Throughout the year, it is important to recognize the contributions, achievements and cultures of others. Not only does this promote diversity, but it also helps us learn a more comprehensive history.
October 11th is observed as Indigenous People’s Day in the United States. Indigenous Peoples are those who are native to a specific place, or in other words, lived in a place before others, such as settlers arrived. Other countries recognize this day on different dates.
Despite where yours may fall on the calendar, we wanted to take a moment to share a few of our favorite books written by Indigenous authors that you can read with your students to illuminate Indigenous voices today or any other point during the year.
Fry Bread: A Native American Family Story by Kevin Noble Maillard
Written by a member of the Seminole nation, Fry Bread is about much more than just it’s delicious namesake. Following a family’s process of creating fry bread, we learn about the ties that connect their modern lives and traditions with those of the past and how they all intertwine.
Sometimes I Feel Like a Fox by Danielle Daniel
Métis author/illustrator Danielle Daniel shares an introduction into Anishinaabe culture with her beautiful illustrations and poetic descriptions of different animals and their characteristics in the book Sometimes I Feel Like a Fox. Written to help connect her own son to his Indigenous heritage and the significance of totems, this book can help guide all children to learn new things about themselves.
We Are Grateful: Otsaliheliga by Traci Sorell
In the book We Are Grateful: Otsaliheliga, author and member of the Cherokee nation Traci Sorell offers a glimpse into Cherokee culture while encouraging the expression of gratitude for things throughout the year. Sorell even includes words from the Cherokee language for readers to learn. This book inspires us to take a moment each day and reflect on not only the struggles but also the things around us that are special.
What’s My Superpower? By Aviaq Johnston
Nalvana, a young Inuk girl begins a quest to find her superpower after realizing that her friend Davidee has super speed. As she points out and celebrates each of her friends’ superpowers, she becomes increasingly worried that she will never be able to figure out her own superpower. She wonders; does she even have one? Her mother helps her to realize that her superpower was there all along; she is super at making others feel good about themselves. A lesson on finding your strengths, as well as building up others, this book is great read for younger students.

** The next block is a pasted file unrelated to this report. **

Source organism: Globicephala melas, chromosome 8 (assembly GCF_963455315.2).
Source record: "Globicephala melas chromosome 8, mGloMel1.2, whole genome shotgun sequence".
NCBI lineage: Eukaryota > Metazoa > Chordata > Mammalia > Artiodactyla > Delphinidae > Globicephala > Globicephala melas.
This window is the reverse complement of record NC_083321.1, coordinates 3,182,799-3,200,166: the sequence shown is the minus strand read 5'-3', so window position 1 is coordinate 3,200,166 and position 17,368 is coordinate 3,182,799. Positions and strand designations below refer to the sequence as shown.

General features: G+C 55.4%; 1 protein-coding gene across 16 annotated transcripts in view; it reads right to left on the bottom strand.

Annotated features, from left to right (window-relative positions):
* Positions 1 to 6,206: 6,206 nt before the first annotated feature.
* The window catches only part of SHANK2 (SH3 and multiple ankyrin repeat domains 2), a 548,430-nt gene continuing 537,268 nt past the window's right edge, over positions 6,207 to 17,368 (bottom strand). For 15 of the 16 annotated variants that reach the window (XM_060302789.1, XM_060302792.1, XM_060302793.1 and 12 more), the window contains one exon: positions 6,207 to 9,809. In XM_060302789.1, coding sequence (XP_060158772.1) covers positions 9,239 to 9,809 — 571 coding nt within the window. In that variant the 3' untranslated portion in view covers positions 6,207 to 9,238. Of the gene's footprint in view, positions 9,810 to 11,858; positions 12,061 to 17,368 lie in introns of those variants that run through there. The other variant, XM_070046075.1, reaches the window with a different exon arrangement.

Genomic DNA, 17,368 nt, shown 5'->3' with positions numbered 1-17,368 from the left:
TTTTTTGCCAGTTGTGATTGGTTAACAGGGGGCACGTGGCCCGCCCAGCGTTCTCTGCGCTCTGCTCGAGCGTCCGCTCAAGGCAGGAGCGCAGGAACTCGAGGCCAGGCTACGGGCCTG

We Are Water Protectors by Carole Lindstrom
Anishinable/Métis author Carole Lindstrom is a proud member of the Turtle Mountain Band of Ojibwe. We are Water Protectors conveys the urgency and importance of protecting our water and environment as well as traditions and community. Illustrator Michaela Goade, a member of Tlingit and Haida Tribes of Alaska, brings each page to life with sweeping landscapes, designs and colors that swirl and melt together. Together, they urge readers to stand up and protect all living things by treating them with kindness and respect.
You can use this downloadable handout below to have discussions about the Native American culture, and the importance of respecting the land and taking care of all forms of life.
This is meant to help your students understand the purpose of the book. Each question is meant to promote mindfulness and allow them to process the story and promote empathy for cultural traditions and the well-being of the environment.